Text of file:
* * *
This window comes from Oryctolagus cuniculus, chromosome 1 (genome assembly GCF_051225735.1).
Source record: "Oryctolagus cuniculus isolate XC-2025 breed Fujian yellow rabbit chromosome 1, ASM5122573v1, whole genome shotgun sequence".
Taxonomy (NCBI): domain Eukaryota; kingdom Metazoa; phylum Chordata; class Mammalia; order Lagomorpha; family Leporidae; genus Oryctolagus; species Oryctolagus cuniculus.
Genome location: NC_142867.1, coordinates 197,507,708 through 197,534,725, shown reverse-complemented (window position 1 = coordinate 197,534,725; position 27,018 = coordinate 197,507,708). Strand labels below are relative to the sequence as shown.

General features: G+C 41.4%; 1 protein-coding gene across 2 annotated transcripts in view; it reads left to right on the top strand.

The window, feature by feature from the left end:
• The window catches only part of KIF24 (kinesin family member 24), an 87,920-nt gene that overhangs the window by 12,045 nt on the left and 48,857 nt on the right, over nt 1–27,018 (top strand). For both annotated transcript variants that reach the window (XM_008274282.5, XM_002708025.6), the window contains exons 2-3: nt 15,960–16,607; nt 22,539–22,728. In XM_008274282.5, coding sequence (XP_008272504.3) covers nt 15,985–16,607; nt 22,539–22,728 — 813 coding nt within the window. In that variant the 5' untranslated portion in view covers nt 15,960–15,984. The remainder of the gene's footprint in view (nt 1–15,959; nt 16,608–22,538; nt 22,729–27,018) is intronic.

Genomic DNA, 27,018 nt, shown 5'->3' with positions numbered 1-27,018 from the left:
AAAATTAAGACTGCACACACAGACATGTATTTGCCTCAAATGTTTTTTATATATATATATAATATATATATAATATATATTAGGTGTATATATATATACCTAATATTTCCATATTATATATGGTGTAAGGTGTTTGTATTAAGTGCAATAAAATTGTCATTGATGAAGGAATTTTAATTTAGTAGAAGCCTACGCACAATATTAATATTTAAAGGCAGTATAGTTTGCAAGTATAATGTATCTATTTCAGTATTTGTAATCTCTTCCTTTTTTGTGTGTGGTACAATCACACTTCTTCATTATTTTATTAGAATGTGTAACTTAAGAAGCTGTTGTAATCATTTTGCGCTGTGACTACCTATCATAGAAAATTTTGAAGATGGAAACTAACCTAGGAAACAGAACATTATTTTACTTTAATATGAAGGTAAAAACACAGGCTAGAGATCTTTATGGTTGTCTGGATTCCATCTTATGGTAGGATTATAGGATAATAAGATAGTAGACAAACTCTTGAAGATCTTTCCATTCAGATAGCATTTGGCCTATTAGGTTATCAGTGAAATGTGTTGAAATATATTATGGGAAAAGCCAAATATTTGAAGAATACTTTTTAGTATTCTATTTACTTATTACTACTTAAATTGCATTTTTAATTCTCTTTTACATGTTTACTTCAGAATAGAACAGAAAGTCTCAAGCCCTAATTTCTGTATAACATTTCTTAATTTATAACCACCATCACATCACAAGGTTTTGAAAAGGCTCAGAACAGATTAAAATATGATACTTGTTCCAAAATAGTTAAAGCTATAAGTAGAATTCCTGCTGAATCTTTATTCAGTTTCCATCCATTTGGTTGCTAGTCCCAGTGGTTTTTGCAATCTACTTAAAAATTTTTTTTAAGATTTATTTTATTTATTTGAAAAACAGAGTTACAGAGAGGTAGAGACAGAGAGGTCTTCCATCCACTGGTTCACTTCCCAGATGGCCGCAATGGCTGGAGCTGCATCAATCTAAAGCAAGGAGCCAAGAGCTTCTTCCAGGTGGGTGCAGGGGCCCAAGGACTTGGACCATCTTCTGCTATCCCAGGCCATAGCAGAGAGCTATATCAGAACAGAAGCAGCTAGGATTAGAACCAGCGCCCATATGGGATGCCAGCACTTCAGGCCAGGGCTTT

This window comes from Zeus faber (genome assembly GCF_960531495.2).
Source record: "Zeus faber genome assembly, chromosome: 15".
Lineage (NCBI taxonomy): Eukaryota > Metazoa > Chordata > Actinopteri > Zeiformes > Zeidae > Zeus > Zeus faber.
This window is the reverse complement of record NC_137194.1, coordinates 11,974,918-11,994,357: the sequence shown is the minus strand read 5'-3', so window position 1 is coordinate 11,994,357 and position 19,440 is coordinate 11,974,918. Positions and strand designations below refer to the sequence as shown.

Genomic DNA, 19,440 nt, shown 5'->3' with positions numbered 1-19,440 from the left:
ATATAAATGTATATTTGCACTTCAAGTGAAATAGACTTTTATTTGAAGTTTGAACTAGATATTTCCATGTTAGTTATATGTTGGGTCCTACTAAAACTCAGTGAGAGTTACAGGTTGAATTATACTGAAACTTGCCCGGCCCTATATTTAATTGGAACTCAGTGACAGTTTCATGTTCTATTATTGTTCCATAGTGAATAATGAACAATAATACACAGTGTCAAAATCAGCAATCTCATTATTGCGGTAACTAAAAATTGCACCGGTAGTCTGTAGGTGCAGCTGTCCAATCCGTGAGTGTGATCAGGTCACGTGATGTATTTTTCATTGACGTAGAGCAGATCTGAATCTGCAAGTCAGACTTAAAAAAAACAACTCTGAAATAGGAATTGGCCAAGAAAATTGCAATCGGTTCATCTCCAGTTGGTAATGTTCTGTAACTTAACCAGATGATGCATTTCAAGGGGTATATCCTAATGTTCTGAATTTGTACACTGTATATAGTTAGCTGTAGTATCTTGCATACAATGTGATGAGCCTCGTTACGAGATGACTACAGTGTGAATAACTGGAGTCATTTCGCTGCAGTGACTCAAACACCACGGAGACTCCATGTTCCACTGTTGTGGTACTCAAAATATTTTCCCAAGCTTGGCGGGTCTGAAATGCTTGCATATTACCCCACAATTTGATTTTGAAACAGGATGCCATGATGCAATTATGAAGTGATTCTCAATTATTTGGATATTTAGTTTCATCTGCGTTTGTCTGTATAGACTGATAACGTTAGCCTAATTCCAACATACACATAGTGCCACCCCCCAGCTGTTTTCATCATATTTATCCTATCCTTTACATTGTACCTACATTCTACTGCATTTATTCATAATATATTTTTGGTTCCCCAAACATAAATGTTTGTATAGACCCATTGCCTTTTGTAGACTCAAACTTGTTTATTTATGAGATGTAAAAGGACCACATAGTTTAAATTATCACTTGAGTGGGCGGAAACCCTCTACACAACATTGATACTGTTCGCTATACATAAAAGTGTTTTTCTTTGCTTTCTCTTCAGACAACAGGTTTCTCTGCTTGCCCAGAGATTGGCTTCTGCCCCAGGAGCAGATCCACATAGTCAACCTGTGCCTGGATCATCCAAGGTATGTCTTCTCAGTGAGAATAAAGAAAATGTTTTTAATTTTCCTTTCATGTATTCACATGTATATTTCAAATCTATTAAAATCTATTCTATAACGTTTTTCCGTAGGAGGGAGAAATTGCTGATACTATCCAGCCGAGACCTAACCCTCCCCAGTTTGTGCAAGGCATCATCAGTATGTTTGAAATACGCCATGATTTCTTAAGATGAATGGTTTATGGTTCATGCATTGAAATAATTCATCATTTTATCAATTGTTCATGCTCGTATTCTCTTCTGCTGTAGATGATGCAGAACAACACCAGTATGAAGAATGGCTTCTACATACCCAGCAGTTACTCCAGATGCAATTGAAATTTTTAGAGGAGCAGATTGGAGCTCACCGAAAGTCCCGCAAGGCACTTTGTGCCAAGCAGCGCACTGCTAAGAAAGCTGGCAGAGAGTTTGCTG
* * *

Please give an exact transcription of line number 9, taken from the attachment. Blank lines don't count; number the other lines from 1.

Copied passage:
AAAATTAAGACTGCACACACAGACATGTATTTGCCTCAAATGTTTTTTATATATATATATAATATATATATAATATATATTAGGTGTATATATATATACCTAATATTTCCATATTATATATGGTGTAAGGTGTTTGTATTAAGTGCAATAAAATTGTCATTGATGAAGGAATTTTAATTTAGTAGAAGCCTACGCACAATATTAATATTTAAAGGCAGTATAGTTTGCAAGTATAATGTATCTATTTCAGTATTTGTAATCTCTTCCTTTTTTGTGTGTGGTACAATCACACTTCTTCATTATTTTATTAGAATGTGTAACTTAAGAAGCTGTTGTAATCATTTTGCGCTGTGACTACCTATCATAGAAAATTTTGAAGATGGAAACTAACCTAGGAAACAGAACATTATTTTACTTTAATATGAAGGTAAAAACACAGGCTAGAGATCTTTATGGTTGTCTGGATTCCATCTTATGGTAGGATTATAGGATAATAAGATAGTAGACAAACTCTTGAAGATCTTTCCATTCAGATAGCATTTGGCCTATTAGGTTATCAGTGAAATGTGTTGAAATATATTATGGGAAAAGCCAAATATTTGAAGAATACTTTTTAGTATTCTATTTACTTATTACTACTTAAATTGCATTTTTAATTCTCTTTTACATGTTTACTTCAGAATAGAACAGAAAGTCTCAAGCCCTAATTTCTGTATAACATTTCTTAATTTATAACCACCATCACATCACAAGGTTTTGAAAAGGCTCAGAACAGATTAAAATATGATACTTGTTCCAAAATAGTTAAAGCTATAAGTAGAATTCCTGCTGAATCTTTATTCAGTTTCCATCCATTTGGTTGCTAGTCCCAGTGGTTTTTGCAATCTACTTAAAAATTTTTTTTAAGATTTATTTTATTTATTTGAAAAACAGAGTTACAGAGAGGTAGAGACAGAGAGGTCTTCCATCCACTGGTTCACTTCCCAGATGGCCGCAATGGCTGGAGCTGCATCAATCTAAAGCAAGGAGCCAAGAGCTTCTTCCAGGTGGGTGCAGGGGCCCAAGGACTTGGACCATCTTCTGCTATCCCAGGCCATAGCAGAGAGCTATATCAGAACAGAAGCAGCTAGGATTAGAACCAGCGCCCATATGGGATGCCAGCACTTCAGGCCAGGGCTTT